Recently, in my Facebook memories, a picture popped up of Bri and me with dear friends who were our campus ministry leaders at JMU many years ago. I wrote:
On Friday, they stopped by to see us, and it was sheer gift to laugh and cry, to reminisce and to dream, to see through it all God’s faithfulness to them and to us. They have taught us so much in the twenty-plus years we have known them, but always, always it comes back to this: He is faithful.
I have been quiet last week. Part of it is that I had chemo and was down for a few days. Part of it is that there are things going on in life that aren’t for me to write about. But they are hard places that Bri and I and others are stepping into as helpers.
On Tuesday of last week, my faithful Daddy by my side, we tromped into the cancer center with our bags of books (we bring several because you’re just never sure what mood you’ll be in and what you want to read) and awaited my appointment. After seeing one of my oncologist’s colleagues, they sent me to my chemo chair. I’m at the point now where they just tell me where to go and I walk the halls with Dad to find my spot, waving at the nurses, many of whom I consider friends. After chemo, we made our way to another part of the hospital for my MRI of my arm, stopping to grab a ham sandwich and some coffee.
They were wonderful and the MRI went smoothly (or as smoothly as lying in a tube six inches from my nose with my hands strapped to my sides can be.) I am so thankful I’m not claustrophobic.
Afterward, I returned to the cancer center for a few more things and getting my port deaccessed. I was at the hospital almost eight hours, and weariness oozed from me as I climbed in Daddy’s car to head home. The phone rang not two minutes later. The doctor had received my MRI report and there is NOT cancer in my muscle.
Deep breaths. Thank you, Jesus.
It appears to be physiologic which means injury of some sort. I will discuss with my oncologist when I see her again. In the meantime, I do struggle with pain in my upper arm, shoulder and neck. By the end of the day it feels debilitating, and I. Am. Done.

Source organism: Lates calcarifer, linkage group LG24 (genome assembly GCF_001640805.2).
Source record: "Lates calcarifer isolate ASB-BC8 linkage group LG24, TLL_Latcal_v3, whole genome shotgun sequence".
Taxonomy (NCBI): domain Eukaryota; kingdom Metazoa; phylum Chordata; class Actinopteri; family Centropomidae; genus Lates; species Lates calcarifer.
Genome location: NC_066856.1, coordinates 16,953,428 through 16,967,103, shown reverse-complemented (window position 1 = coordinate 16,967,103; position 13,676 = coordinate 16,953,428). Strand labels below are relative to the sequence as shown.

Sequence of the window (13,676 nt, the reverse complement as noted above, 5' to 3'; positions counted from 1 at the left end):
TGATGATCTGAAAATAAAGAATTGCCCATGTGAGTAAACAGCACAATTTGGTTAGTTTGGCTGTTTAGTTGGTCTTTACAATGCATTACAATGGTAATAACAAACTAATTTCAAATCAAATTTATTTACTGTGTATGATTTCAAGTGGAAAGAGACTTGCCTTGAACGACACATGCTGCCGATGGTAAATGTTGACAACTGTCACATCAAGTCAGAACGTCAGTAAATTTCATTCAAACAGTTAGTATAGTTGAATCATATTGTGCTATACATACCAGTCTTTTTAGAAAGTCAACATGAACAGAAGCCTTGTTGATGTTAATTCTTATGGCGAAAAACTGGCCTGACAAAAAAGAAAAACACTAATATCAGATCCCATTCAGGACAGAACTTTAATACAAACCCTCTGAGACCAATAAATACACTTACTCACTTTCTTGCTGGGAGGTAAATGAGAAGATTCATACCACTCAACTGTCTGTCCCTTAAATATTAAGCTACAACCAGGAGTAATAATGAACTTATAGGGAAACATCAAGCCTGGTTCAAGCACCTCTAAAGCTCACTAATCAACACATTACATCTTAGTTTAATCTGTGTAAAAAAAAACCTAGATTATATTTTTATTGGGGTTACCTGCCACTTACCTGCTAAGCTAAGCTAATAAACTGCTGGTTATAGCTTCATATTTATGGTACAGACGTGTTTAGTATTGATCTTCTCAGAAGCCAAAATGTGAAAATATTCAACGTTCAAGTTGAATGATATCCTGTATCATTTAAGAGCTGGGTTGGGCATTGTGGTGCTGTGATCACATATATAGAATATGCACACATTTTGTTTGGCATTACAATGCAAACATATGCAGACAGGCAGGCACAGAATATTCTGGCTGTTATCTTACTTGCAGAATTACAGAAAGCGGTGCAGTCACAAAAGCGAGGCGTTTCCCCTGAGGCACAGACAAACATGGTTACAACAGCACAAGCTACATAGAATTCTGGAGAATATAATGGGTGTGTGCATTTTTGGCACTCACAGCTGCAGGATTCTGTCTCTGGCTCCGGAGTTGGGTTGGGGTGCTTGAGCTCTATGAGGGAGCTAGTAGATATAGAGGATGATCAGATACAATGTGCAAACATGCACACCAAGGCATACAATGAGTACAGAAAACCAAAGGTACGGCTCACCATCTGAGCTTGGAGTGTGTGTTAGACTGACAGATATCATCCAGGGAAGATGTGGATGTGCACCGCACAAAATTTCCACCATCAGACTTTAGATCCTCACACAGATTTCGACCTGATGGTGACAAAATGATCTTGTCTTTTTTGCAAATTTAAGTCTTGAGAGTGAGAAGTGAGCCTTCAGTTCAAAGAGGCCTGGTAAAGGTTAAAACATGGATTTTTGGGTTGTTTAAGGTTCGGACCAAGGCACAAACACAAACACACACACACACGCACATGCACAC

Next week I will see the radiation oncologist to discuss treatment for the adrenal gland, and we will move forward from there.
Deep breaths. Help me, Jesus.
Y’all, my hair is coming out in droves. Handfuls when I shower. Our vacuum is more full of my hair than Cooper’s. I know this treatment that I’m on can cause thinning but this is way more than thinning. And I wonder if there is a connection to the cancer in my adrenal gland. And I wonder at what point I will shave my head again and go back to wigs and scarves and hats. And that makes my heart very sad.
But in the midst of sadness, He brings joy. I was able to help plan and celebrate a 50th wedding anniversary party for my parents on Saturday. There were quite a few moments where I had to catch my breath and swallow that lump in my throat as I looked around the room and saw so many people who’ve known me since birth. The hugs and the tears and the laughter and the celebration. What an impact my parents have made on the lives of so many. (Bonus: I ordered way too much food so we have lasagna and salad to feed us for the week.)
All in all, I am doing okay. I’m thankful for the “yes” God gave us with regards to my arm. He is worthy of praise no matter what the answer may be. And I have friends right now that the answer seems to be a lot of “no” right now. God loves them no less. We are all moving forward to the final “yes” when we see our Jesus face to face.
In the meantime, we cling to truths that our friend Dan has ingrained into us with his life and teaching:
Look at the cross, delight in the resurrection, hope in the future, share with the world, encourage the saints. God can. God cares.
He can, y’all. He cares.